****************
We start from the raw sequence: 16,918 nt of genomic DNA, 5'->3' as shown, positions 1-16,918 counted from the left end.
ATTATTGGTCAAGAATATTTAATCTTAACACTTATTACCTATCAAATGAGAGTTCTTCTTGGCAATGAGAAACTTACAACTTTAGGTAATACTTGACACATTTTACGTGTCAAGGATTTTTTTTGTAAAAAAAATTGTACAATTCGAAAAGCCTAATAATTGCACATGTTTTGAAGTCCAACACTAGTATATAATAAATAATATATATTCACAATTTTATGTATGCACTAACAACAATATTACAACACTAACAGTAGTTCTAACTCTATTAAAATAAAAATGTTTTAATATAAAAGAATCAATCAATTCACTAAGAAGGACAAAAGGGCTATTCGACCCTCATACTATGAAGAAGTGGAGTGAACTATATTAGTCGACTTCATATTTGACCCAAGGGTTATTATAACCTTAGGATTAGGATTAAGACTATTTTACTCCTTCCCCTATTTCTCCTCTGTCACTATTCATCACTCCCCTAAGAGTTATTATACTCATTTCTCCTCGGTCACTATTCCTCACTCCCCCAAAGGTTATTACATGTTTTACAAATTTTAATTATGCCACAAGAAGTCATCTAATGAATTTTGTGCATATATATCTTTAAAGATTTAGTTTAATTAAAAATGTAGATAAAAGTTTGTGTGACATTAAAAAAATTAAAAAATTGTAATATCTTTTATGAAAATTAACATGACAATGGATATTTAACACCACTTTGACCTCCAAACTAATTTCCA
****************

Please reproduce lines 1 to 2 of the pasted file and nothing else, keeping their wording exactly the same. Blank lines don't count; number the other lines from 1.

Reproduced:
We start from the raw sequence: 16,918 nt of genomic DNA, 5'->3' as shown, positions 1-16,918 counted from the left end.
ATTATTGGTCAAGAATATTTAATCTTAACACTTATTACCTATCAAATGAGAGTTCTTCTTGGCAATGAGAAACTTACAACTTTAGGTAATACTTGACACATTTTACGTGTCAAGGATTTTTTTTGTAAAAAAAATTGTACAATTCGAAAAGCCTAATAATTGCACATGTTTTGAAGTCCAACACTAGTATATAATAAATAATATATATTCACAATTTTATGTATGCACTAACAACAATATTACAACACTAACAGTAGTTCTAACTCTATTAAAATAAAAATGTTTTAATATAAAAGAATCAATCAATTCACTAAGAAGGACAAAAGGGCTATTCGACCCTCATACTATGAAGAAGTGGAGTGAACTATATTAGTCGACTTCATATTTGACCCAAGGGTTATTATAACCTTAGGATTAGGATTAAGACTATTTTACTCCTTCCCCTATTTCTCCTCTGTCACTATTCATCACTCCCCTAAGAGTTATTATACTCATTTCTCCTCGGTCACTATTCCTCACTCCCCCAAAGGTTATTACATGTTTTACAAATTTTAATTATGCCACAAGAAGTCATCTAATGAATTTTGTGCATATATATCTTTAAAGATTTAGTTTAATTAAAAATGTAGATAAAAGTTTGTGTGACATTAAAAAAATTAAAAAATTGTAATATCTTTTATGAAAATTAACATGACAATGGATATTTAACACCACTTTGACCTCCAAACTAATTTCCA